Part 1: Should premium products come with premium service?

Over the festive period, I was fortunate enough to escape away to the Caribbean.  Due to the length of the flight, hubbie and I opted to fly international first class both ways.  A week of luxury living starting and ending with luxury flights got me thinking about premium service.  Should premium products come with premium service?

During the course of my trip, I experienced a solid “hard product”.  With regards the airline, the airport lounges were luxurious, the champagne was vintage, the aircraft seat was sumptuous and the food on-board delicious.  What was less consistent was the service delivered.  On the outbound flight, whilst the crew were extremely courteous, deferential and respectful, they also struck a wonderful balance to be personal, empathetic and relaxed.  I felt valued and at ease with a perfect balance of informality and charm.  This feels like this may be a skill-set that is trained, but at the same time, perhaps there are elements that are inherent in the person.  Whilst the ability to genuinely personalise a service experience with every individual you interact with (day in, day out) sounds very difficult, clearly some people can do it.

On the return flight, the service experience was altogether more lackadaisical.  The crew seemed distracted, forgetting some requests whilst duplicating others.  The joined-up team effort so evident with the outbound crew was very much lacking on the return flight.    Even basic questions about the food and the wine seemed to stump the crew, making for a clunky feeling experience.  Whilst it was the same plane, the same bed and similar food, the latter experience of international first class genuinely left me debating as to whether it was worth the money (my decision is no, stick to business class for long haul flights going forward.)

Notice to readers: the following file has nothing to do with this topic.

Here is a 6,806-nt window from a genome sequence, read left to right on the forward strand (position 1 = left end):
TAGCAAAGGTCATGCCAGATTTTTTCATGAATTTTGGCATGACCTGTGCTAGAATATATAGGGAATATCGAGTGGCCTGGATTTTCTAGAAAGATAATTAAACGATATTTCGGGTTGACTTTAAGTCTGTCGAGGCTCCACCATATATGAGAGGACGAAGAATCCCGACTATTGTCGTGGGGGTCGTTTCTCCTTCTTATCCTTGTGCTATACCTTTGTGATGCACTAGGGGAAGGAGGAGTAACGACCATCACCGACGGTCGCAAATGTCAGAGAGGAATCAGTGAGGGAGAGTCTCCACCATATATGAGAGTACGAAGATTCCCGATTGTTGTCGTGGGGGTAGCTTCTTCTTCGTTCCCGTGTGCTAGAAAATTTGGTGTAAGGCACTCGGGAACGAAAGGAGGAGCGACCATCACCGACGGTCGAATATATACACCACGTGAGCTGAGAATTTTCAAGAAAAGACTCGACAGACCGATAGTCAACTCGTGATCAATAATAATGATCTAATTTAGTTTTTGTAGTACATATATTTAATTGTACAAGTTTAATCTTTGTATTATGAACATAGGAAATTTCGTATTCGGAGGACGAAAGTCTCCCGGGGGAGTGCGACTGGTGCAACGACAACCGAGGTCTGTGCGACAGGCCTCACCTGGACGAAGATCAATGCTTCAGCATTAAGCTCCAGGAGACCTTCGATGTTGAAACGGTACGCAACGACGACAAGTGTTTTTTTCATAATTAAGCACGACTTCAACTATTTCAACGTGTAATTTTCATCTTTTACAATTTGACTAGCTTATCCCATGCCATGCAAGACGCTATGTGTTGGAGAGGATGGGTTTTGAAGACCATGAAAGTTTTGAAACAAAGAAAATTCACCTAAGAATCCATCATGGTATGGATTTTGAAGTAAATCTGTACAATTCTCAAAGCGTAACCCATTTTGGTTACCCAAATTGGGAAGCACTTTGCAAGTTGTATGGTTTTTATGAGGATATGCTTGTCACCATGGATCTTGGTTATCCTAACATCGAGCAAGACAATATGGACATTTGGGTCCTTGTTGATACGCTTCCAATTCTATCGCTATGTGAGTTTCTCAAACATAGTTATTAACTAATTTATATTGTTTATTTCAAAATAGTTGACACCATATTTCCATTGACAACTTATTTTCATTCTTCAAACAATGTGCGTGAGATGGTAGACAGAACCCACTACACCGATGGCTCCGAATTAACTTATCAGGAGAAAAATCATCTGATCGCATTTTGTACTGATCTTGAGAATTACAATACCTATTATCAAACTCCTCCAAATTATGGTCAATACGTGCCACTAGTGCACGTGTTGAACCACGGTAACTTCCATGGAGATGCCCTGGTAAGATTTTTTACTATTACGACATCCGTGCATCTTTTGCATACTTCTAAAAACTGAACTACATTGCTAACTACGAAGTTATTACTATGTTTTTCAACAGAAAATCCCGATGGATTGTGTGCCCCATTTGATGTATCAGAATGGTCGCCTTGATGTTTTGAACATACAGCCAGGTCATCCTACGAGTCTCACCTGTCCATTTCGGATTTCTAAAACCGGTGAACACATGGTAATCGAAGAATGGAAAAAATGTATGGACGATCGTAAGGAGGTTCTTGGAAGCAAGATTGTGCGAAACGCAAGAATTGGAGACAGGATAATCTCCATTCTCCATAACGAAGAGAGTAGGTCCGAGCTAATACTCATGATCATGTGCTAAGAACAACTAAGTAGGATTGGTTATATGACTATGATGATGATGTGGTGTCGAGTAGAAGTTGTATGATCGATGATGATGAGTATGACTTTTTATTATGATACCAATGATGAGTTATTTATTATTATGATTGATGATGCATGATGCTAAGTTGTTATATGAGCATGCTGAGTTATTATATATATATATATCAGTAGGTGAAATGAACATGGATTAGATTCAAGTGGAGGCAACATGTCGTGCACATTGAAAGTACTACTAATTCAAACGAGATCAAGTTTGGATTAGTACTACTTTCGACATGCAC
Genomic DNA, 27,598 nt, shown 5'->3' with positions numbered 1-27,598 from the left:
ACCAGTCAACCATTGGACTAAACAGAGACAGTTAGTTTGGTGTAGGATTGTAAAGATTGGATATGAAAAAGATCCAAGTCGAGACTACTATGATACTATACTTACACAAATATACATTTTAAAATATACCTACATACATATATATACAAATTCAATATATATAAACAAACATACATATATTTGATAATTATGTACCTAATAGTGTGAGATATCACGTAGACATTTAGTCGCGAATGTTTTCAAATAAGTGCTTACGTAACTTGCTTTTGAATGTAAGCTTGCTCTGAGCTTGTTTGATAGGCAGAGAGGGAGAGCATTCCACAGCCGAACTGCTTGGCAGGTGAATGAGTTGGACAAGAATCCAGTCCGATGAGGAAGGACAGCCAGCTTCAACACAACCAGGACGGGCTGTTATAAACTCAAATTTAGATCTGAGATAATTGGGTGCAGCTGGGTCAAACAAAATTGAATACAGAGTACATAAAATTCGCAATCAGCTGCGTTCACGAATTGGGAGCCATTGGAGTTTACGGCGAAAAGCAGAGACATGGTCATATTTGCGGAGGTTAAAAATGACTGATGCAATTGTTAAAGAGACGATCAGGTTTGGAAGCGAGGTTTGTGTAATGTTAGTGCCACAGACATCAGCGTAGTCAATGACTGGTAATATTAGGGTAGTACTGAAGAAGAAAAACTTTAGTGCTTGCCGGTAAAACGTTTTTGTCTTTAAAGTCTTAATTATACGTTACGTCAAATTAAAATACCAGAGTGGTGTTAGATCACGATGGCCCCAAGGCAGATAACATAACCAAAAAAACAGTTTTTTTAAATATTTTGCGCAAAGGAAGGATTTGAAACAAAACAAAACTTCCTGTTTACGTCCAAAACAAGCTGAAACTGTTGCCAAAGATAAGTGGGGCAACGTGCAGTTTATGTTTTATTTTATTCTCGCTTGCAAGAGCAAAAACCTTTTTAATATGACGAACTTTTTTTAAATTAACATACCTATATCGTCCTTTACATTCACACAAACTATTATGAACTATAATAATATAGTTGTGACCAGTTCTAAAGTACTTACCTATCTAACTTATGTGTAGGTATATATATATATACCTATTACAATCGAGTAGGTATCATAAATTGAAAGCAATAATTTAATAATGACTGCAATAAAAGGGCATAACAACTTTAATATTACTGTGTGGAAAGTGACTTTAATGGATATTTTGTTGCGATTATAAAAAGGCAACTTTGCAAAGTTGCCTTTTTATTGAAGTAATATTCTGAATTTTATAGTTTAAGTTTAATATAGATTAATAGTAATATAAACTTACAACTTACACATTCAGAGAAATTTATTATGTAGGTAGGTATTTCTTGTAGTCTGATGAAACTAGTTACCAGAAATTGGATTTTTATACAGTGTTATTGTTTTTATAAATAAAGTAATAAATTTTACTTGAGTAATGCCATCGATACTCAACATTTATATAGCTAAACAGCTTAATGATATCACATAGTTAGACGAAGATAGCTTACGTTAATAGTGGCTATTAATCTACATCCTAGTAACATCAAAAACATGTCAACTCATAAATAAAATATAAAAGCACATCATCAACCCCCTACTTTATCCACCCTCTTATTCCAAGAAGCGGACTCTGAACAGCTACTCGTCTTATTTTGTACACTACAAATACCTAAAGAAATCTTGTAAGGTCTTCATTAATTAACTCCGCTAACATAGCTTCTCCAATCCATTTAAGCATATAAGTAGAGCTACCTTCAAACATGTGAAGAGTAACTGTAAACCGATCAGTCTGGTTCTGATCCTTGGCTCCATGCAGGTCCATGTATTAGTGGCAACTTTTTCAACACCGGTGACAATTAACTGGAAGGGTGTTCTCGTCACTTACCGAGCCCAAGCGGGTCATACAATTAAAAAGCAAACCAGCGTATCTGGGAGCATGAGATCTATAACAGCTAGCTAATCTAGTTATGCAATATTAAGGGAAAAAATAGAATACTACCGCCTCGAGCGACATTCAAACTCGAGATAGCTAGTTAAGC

I am confident that both sets of crew will have undergone the same rigorous training, and being of a similar age, may well have similar levels of experience in dealing with customers.  So why did it feel so different?  Fundamentally, good service is no service (as Peter Massey regularly reminds us!)  If the product is sufficiently simple, intuitive and well-designed, I don’t need much if any help to use / consume the product.  At the next level up, great customer service means solving any requests or need for interactions as quickly and seamlessly as possible, so as to avoid disrupting the product experience.  That can still feel great, especially when the personal interaction leaves you with a sense of “they read my mind!”

So when it comes to premium service, where we expect a customer to knowingly pay more for a better / more luxurious / higher quality product, should we also be offering a premium service to match?  In the case of airlines, the service element is positively promoted as part of the product, “inserting” a human element into the product.  It feels a little outdated to assume that in order for the product to be the top of the crop, human beings need to be a part of the delivery to justify the highest prices, perhaps?

Other businesses often offer a speedier customer service SLA (prioritising premium customers), and may well have a dedicated team, but is speed the most important and valued aspect of customer service?  Does this vary between experiential (“I don’t need this but I want it”) and transactional (“I don’t want this, but I need it”) experiences?

To answer this question, you need to arrange a discussion with your product and marketing colleagues.  How exactly do you position your product with customers?  What expectations are set?  How do you describe to the customer what your service experience will feel like?  And how do you define the difference between your basic or standard products, and those at the premium end? Once you are clear on this, and whether the service element is part of the differentiation, then you can determine whether or not your premium product needs a premium service to accompany it.

And whether you are an airlines, an online store or a SaaS business, who is capable of delivering the premium service to your customers,  and whether premium delivery skills are different to those of “standard” service is a topic of next week’s post!

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